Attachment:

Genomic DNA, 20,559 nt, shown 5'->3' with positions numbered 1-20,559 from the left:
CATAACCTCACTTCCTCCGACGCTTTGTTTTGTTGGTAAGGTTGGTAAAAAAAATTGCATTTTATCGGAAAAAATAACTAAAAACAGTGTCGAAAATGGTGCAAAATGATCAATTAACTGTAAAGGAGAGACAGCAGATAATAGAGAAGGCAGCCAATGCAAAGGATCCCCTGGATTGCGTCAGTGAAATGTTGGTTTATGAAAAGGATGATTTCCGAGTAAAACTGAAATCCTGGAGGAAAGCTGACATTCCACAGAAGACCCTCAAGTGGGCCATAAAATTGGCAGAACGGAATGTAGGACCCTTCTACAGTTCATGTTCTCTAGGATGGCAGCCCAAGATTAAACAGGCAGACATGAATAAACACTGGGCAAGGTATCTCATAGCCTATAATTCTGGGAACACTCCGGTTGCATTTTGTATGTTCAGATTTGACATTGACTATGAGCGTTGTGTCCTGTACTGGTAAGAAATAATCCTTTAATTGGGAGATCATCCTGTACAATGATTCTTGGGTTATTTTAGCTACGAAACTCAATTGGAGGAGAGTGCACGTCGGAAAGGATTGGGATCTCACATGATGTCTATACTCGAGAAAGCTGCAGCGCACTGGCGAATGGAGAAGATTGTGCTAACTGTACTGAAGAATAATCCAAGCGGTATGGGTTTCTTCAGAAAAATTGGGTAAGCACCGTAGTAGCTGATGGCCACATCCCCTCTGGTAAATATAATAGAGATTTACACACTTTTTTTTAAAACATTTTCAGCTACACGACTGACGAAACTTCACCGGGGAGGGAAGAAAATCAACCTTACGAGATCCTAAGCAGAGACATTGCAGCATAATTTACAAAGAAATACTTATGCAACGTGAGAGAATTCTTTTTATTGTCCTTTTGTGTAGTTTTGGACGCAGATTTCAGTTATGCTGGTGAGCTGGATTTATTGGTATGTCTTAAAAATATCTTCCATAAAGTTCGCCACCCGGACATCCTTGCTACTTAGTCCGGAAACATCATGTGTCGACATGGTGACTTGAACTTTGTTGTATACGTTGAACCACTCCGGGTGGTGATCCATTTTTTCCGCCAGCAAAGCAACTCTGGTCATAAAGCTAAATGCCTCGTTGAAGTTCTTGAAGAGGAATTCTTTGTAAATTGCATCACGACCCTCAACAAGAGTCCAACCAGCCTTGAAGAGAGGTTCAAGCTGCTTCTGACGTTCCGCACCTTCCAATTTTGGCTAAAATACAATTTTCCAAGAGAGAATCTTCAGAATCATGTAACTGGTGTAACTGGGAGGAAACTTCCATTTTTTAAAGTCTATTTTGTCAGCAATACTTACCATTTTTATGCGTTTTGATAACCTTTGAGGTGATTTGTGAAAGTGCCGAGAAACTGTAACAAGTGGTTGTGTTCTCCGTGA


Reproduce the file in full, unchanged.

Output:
Genomic DNA, 20,559 nt, shown 5'->3' with positions numbered 1-20,559 from the left:
CATAACCTCACTTCCTCCGACGCTTTGTTTTGTTGGTAAGGTTGGTAAAAAAAATTGCATTTTATCGGAAAAAATAACTAAAAACAGTGTCGAAAATGGTGCAAAATGATCAATTAACTGTAAAGGAGAGACAGCAGATAATAGAGAAGGCAGCCAATGCAAAGGATCCCCTGGATTGCGTCAGTGAAATGTTGGTTTATGAAAAGGATGATTTCCGAGTAAAACTGAAATCCTGGAGGAAAGCTGACATTCCACAGAAGACCCTCAAGTGGGCCATAAAATTGGCAGAACGGAATGTAGGACCCTTCTACAGTTCATGTTCTCTAGGATGGCAGCCCAAGATTAAACAGGCAGACATGAATAAACACTGGGCAAGGTATCTCATAGCCTATAATTCTGGGAACACTCCGGTTGCATTTTGTATGTTCAGATTTGACATTGACTATGAGCGTTGTGTCCTGTACTGGTAAGAAATAATCCTTTAATTGGGAGATCATCCTGTACAATGATTCTTGGGTTATTTTAGCTACGAAACTCAATTGGAGGAGAGTGCACGTCGGAAAGGATTGGGATCTCACATGATGTCTATACTCGAGAAAGCTGCAGCGCACTGGCGAATGGAGAAGATTGTGCTAACTGTACTGAAGAATAATCCAAGCGGTATGGGTTTCTTCAGAAAAATTGGGTAAGCACCGTAGTAGCTGATGGCCACATCCCCTCTGGTAAATATAATAGAGATTTACACACTTTTTTTTAAAACATTTTCAGCTACACGACTGACGAAACTTCACCGGGGAGGGAAGAAAATCAACCTTACGAGATCCTAAGCAGAGACATTGCAGCATAATTTACAAAGAAATACTTATGCAACGTGAGAGAATTCTTTTTATTGTCCTTTTGTGTAGTTTTGGACGCAGATTTCAGTTATGCTGGTGAGCTGGATTTATTGGTATGTCTTAAAAATATCTTCCATAAAGTTCGCCACCCGGACATCCTTGCTACTTAGTCCGGAAACATCATGTGTCGACATGGTGACTTGAACTTTGTTGTATACGTTGAACCACTCCGGGTGGTGATCCATTTTTTCCGCCAGCAAAGCAACTCTGGTCATAAAGCTAAATGCCTCGTTGAAGTTCTTGAAGAGGAATTCTTTGTAAATTGCATCACGACCCTCAACAAGAGTCCAACCAGCCTTGAAGAGAGGTTCAAGCTGCTTCTGACGTTCCGCACCTTCCAATTTTGGCTAAAATACAATTTTCCAAGAGAGAATCTTCAGAATCATGTAACTGGTGTAACTGGGAGGAAACTTCCATTTTTTAAAGTCTATTTTGTCAGCAATACTTACCATTTTTATGCGTTTTGATAACCTTTGAGGTGATTTGTGAAAGTGCCGAGAAACTGTAACAAGTGGTTGTGTTCTCCGTGA